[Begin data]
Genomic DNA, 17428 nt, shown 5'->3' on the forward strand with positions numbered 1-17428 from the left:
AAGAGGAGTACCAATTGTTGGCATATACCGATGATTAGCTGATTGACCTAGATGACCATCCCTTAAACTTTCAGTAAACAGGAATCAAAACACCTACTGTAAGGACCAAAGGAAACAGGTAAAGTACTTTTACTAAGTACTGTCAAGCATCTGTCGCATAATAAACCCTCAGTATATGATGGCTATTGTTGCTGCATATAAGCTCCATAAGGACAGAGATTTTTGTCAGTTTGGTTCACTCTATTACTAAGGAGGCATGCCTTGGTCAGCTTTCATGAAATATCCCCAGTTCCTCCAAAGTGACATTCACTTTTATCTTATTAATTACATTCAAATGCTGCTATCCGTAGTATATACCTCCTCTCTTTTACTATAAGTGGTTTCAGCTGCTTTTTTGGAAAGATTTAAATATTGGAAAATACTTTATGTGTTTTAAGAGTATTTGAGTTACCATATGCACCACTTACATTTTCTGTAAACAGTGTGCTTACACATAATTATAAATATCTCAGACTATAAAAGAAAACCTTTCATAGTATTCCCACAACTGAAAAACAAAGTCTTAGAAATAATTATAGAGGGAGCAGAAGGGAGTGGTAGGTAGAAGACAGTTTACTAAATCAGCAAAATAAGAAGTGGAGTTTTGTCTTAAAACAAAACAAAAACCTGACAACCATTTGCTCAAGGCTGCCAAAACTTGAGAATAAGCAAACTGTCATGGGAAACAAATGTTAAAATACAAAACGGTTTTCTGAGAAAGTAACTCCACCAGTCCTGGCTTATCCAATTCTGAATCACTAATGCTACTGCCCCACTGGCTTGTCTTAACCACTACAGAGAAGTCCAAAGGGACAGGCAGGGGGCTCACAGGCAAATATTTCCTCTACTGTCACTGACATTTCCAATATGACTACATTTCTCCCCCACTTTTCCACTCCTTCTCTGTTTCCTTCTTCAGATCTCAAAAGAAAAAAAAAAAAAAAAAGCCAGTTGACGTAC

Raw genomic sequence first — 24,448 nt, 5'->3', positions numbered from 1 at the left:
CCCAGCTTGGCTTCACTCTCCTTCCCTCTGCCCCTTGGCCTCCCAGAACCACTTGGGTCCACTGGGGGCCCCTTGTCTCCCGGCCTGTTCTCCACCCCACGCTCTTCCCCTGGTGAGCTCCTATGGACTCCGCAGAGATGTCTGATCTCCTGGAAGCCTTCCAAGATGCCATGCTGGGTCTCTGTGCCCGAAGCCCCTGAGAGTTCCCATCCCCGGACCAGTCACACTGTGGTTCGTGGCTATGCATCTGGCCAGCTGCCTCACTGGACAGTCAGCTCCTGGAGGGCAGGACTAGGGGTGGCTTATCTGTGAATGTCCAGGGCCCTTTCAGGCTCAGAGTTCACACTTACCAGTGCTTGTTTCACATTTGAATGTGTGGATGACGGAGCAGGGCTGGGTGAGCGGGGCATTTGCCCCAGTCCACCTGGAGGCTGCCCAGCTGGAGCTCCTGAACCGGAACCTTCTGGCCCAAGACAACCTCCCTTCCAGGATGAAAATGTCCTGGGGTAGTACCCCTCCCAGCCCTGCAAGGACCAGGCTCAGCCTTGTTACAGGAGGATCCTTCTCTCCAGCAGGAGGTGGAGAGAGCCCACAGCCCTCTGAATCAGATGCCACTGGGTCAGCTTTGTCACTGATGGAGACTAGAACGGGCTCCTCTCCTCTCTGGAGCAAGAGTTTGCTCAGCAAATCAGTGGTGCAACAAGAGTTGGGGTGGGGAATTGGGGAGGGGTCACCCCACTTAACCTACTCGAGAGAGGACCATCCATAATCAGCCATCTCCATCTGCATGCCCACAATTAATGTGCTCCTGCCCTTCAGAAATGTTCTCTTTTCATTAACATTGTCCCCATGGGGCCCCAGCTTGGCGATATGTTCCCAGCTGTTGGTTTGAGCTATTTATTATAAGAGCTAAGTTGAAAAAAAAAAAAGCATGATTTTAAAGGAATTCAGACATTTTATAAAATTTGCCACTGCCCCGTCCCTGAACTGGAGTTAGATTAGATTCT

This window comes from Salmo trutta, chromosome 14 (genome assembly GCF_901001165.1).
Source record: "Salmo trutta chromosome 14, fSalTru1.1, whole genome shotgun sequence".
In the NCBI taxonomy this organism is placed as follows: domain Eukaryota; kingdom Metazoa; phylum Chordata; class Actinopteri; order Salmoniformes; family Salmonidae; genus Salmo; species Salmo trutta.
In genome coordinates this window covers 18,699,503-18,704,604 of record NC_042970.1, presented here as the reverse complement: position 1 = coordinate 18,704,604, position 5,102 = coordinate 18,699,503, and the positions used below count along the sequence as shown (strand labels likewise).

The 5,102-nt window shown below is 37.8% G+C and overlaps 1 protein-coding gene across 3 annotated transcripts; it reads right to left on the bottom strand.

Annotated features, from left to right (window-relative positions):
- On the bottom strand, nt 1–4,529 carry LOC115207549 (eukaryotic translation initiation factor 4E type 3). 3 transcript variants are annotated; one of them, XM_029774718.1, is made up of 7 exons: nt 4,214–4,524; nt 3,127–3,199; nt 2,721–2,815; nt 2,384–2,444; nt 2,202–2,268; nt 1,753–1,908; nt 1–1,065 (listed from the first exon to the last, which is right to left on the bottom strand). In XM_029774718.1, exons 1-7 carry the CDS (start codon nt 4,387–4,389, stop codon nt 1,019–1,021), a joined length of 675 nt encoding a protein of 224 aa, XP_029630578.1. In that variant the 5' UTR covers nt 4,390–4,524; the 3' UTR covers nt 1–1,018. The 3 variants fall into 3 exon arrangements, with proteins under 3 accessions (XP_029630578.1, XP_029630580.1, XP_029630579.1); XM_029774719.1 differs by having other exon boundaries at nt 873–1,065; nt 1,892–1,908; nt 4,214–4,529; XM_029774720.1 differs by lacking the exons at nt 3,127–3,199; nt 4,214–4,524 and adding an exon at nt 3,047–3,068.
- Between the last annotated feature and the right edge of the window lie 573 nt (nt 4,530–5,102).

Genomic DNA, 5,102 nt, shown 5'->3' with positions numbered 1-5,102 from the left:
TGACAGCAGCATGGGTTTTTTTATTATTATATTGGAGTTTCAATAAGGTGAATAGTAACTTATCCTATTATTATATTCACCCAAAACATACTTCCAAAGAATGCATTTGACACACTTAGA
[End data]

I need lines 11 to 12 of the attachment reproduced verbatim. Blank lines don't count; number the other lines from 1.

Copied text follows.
- On the bottom strand, nt 1–4,529 carry LOC115207549 (eukaryotic translation initiation factor 4E type 3). 3 transcript variants are annotated; one of them, XM_029774718.1, is made up of 7 exons: nt 4,214–4,524; nt 3,127–3,199; nt 2,721–2,815; nt 2,384–2,444; nt 2,202–2,268; nt 1,753–1,908; nt 1–1,065 (listed from the first exon to the last, which is right to left on the bottom strand). In XM_029774718.1, exons 1-7 carry the CDS (start codon nt 4,387–4,389, stop codon nt 1,019–1,021), a joined length of 675 nt encoding a protein of 224 aa, XP_029630578.1. In that variant the 5' UTR covers nt 4,390–4,524; the 3' UTR covers nt 1–1,018. The 3 variants fall into 3 exon arrangements, with proteins under 3 accessions (XP_029630578.1, XP_029630580.1, XP_029630579.1); XM_029774719.1 differs by having other exon boundaries at nt 873–1,065; nt 1,892–1,908; nt 4,214–4,529; XM_029774720.1 differs by lacking the exons at nt 3,127–3,199; nt 4,214–4,524 and adding an exon at nt 3,047–3,068.
- Between the last annotated feature and the right edge of the window lie 573 nt (nt 4,530–5,102).